Sharp left turn, you think? No way. Consider this: the Empire and the New Order are both atheistic regimes headed by overtly religious gurus. Palpatine and Snoke are powerful in the Force, which means they know it fucking exists. And yet, at every turn, both groups act as though it doesn’t. Tarkin mocks Vader for being the last of a dying breed, as though Vader couldn’t go out tomorrow and pick up a dozen kids who are Force sensitive. Hux et al treat Kylo Ren like a whiny baby for good reason — his tantrums are so common, by TLJ, that stormtroopers just sigh and get in the busted elevator. But that leads Hux, particularly, to keep forgetting Ren is a really strong Force guy. Remember the dillweed in ESB that Vader keeps Force-choking? Hux is that guy, but an actual character.

So the bad guys are nominally rational and atheistic in a world where atheists are demonstrably wrong. Han Solo gave us that arc in a single movie. “The Force is hooie” -> “well, shit, yeah, that there’s some Force.” By the end of RotJ, no one bats an eye at Luke going alone into the seat of the Empire’s power, presumably because he has, offscreen, become some kind of Force badass.

And that leads us to the final point. Luke capitulated the top form of the Jedi. He’s a total badass who becomes a teacher and culls out bad seeds so the universe can be balanced. Luke is the product of a prophecy. Everyone thought Anakin was going to balance the Force, but it was Luke.

And by vague-non-anthropomorphic-Force-god, he does. By burning it the fuck down.

See, Rey is Luke 2.0 in TFA because there’s a pattern. Luke knows not to follow it now. Fucking Yoka knew not to do that. Obi-Wan knew not to do that. Why do all the surviving good-guy Jedi keep wandering off into the wilderness to die? Because this is some bad shit! But they haven’t figured out the damn problem yet. By TLJ, Luke has figured it out. Or thinks he has. Really, he figures it out mid-TLJ, and here is the problem: Luke tells Rey that the Force is just the lifeforce of things. Who the hell are we to say it’s ours? Right? Well, the idea of a dark side and a light side is doing just that. Luke has that urge to kill Kylo because, well, that’s what Jedi do to dark side assholes. It’s seriously what Luke did all his adult life before that point. Luke knows, now, from his hermetic retreat, that life is both light and dark, life and death. He’s still afraid, though. He hasn’t gone all the way through the mystic revelation, because his fear cut him off from the universe. When Rey convinces him to open up again he gets it: the Jedi are perpetuating the Sith, because they’re creating a religion out of animism. You can’t do that. Animism posits only that things live, that they have spirit. There are good and bad spirits, sort of — really, there are spirits that will do you good or bad turns. I think one of the core tenets of some old forms of Shinto are that bad spirits just are “cursed” to hang around until they help people. The more people they help, the lighter their spirit becomes, until it can float free of this world.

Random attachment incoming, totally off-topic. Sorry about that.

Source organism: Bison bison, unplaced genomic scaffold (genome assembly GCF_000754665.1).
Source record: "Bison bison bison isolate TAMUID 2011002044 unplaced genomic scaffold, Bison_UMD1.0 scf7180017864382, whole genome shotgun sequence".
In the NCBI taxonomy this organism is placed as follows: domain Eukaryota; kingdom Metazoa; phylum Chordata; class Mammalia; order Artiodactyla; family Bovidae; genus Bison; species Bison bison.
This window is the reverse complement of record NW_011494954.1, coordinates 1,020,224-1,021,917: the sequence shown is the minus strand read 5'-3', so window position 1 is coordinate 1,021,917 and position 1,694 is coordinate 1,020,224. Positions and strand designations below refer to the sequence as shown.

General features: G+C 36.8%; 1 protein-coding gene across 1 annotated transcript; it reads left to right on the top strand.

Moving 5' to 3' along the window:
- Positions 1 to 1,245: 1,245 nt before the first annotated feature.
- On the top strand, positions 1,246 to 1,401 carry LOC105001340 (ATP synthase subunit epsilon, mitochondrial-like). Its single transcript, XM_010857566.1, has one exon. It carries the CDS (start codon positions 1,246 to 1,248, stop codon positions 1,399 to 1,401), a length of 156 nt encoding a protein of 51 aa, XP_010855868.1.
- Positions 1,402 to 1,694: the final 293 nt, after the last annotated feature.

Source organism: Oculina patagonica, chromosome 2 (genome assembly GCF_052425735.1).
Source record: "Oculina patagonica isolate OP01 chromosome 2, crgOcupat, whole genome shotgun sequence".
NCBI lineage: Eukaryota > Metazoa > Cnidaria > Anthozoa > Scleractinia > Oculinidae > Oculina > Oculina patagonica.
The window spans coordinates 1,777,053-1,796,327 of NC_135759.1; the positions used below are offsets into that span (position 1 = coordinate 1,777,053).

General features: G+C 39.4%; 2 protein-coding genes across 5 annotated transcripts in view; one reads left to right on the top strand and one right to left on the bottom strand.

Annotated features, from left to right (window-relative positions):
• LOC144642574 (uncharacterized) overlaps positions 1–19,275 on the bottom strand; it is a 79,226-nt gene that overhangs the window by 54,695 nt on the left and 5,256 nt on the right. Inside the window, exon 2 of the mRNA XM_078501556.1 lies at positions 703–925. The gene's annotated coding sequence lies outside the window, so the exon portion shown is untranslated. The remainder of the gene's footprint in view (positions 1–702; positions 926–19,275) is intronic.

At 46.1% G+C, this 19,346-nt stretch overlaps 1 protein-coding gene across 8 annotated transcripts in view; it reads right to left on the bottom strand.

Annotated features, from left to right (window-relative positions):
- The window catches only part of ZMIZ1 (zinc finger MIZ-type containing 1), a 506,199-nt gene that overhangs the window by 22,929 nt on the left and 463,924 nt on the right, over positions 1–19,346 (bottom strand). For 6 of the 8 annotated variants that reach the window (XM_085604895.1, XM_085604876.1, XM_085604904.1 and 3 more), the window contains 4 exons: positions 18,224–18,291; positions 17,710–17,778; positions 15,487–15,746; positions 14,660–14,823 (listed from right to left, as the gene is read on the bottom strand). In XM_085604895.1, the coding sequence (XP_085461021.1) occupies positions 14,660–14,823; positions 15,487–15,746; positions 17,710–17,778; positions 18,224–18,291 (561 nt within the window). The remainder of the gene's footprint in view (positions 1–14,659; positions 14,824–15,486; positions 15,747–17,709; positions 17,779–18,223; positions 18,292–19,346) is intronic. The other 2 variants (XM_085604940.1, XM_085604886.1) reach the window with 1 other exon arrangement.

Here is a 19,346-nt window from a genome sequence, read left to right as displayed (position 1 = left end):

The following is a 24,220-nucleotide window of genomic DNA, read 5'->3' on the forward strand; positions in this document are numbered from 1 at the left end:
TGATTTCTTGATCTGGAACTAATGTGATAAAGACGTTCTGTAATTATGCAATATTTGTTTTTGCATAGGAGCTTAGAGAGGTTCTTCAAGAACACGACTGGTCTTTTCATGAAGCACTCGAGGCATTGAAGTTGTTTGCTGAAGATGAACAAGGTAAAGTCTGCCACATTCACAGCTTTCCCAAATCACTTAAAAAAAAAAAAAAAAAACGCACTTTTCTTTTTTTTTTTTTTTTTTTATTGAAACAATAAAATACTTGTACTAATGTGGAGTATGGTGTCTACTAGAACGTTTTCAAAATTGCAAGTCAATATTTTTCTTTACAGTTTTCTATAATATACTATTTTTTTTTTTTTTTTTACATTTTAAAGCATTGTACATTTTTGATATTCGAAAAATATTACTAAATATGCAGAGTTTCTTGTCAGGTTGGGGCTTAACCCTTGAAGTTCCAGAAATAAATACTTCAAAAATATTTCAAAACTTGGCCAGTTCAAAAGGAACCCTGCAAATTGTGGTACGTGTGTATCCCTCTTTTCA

That’s why Luke has to die that way. It’s shit, and I was sad, but he gets it. He releases himself back into the lifeforce, because that’s where we’re all going. He’s light as a feather.

And he does it joking, laughing, helping in the conflict between two ideals, because you can do both. You can aspire to Nirvana and say the Vietnam war is bad.

Why did I say, up there, that Rian Johnson hates Nazis? Well, we have a real world example of a regime set up to be a rational, non-theistic powerhouse with corrupt religious shitheads at its core… Yes, the Nazis. The Nazi party, in general, was not worshiping Thor and shit. That was specifically the SS, and it appear that those rites were really just ways to initiate people into the group. It could have been any pantheon, but, you know, the Freemasons were taken and parts of Germany sort of worshiped Thor once. Hitler wasn’t particularly religious in one way or another, but most of his policies were basically Christian. I mean, where do you think anti-Semitism comes from, anyway? The Nazis never stripped the cultural Christianity from their doctrines, even as they espoused a knock-off version of Nietzsche’s superman ideal to slip out of the whole “slave mentality” of Christianity (that’s Nietzsche’s phrase; the person who knocked off his philosophy for the Nazis was his sister, who hated him).

That’s just a nice diversion from the main point, really. Here’s the takeaway from that section: both the Resistance and the New Order are following the religion of the Force, one openly and one covertly. So despite how they struggle against one another, they keep circling around and never quite finishing each other off. Luke, and possibly Rey, realize that the universe doesn’t work that way. It has a fucking magical core to it, and the magical core doesn’t give a shit what we do with it. Why would it? The magic is life itself.

If anyone understands the idea that life itself is very, very neutral compared to humans, it’s the Rian Johnson who examined the grotesque possibilities of time travel and the nihilistic noir of high school cliques.

Lots of people have written about how TLJ “throws out” the old formulas and the history of the series, with the original cast exiting through the wings en masse and Luke throwing his lightsaber over his shoulder and so on. What it also throws out is the assumed connection between the morality of the good guys and their connection to the Force. After all, if that’s what makes them moral, then how the hell does Kylo Ren keep doing shit with the Force? He’s a fucking asshole.

Maybe, in the end, it’s more appropriate to say TLJ is irreligious fiction.


One thought on “Last Jedi as religious fiction

  1. Pingback: The Last Jedi as Hardboiled Fiction – Better Living through Symbolism